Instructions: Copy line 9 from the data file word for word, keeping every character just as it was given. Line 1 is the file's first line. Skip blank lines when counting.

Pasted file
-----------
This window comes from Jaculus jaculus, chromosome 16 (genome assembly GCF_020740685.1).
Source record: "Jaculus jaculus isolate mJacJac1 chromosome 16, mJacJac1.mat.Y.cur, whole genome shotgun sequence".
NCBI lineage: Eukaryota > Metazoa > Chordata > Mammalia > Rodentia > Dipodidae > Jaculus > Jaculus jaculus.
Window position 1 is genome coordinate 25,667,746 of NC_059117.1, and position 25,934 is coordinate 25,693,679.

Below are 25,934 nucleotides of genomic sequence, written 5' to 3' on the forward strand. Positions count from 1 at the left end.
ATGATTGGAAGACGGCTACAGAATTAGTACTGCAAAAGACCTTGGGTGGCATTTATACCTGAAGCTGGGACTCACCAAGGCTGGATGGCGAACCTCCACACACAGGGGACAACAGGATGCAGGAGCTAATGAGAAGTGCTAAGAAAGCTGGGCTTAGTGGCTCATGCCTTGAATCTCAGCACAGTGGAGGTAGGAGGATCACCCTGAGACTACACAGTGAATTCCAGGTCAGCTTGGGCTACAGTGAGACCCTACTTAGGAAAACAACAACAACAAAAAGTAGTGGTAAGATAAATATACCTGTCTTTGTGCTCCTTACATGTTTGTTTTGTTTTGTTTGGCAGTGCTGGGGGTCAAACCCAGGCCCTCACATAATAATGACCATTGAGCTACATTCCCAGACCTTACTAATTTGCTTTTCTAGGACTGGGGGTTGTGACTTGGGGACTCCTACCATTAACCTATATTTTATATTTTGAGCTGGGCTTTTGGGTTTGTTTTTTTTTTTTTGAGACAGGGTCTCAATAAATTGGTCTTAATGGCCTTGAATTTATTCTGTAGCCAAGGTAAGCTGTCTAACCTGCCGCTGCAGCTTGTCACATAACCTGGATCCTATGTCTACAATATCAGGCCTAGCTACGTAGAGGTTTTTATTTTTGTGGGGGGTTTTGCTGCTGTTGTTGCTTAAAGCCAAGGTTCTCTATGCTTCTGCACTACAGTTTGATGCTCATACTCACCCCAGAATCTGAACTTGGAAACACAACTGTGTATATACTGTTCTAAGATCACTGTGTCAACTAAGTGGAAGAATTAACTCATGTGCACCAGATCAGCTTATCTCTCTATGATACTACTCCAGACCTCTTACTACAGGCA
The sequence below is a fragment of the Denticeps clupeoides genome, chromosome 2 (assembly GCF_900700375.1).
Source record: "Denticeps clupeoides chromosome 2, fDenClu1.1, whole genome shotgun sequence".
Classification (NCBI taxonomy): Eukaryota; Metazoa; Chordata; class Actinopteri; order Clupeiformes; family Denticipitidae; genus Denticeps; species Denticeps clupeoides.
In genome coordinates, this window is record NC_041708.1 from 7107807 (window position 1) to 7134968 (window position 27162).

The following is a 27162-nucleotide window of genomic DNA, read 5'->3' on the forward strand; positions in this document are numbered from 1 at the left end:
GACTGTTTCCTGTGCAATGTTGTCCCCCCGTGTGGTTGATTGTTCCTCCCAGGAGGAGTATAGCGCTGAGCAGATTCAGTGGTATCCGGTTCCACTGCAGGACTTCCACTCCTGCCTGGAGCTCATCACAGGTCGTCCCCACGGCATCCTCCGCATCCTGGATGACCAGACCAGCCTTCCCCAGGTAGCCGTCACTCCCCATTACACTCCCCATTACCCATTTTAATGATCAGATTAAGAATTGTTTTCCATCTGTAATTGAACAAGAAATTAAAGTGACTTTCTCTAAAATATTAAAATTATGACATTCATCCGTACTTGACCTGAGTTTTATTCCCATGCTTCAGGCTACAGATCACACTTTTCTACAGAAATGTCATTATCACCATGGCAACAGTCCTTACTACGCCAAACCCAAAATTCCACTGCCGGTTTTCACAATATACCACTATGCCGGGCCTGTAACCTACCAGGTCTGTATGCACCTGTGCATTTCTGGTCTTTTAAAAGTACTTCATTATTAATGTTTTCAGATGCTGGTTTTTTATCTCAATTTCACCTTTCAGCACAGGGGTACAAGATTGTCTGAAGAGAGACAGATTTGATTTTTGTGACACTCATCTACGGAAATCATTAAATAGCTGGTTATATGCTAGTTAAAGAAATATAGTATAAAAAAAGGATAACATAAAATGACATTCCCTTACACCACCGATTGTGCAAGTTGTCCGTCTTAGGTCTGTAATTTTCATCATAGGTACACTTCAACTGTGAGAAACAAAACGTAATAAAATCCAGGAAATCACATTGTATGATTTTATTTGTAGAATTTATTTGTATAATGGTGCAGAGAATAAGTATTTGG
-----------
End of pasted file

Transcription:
Classification (NCBI taxonomy): Eukaryota; Metazoa; Chordata; class Actinopteri; order Clupeiformes; family Denticipitidae; genus Denticeps; species Denticeps clupeoides.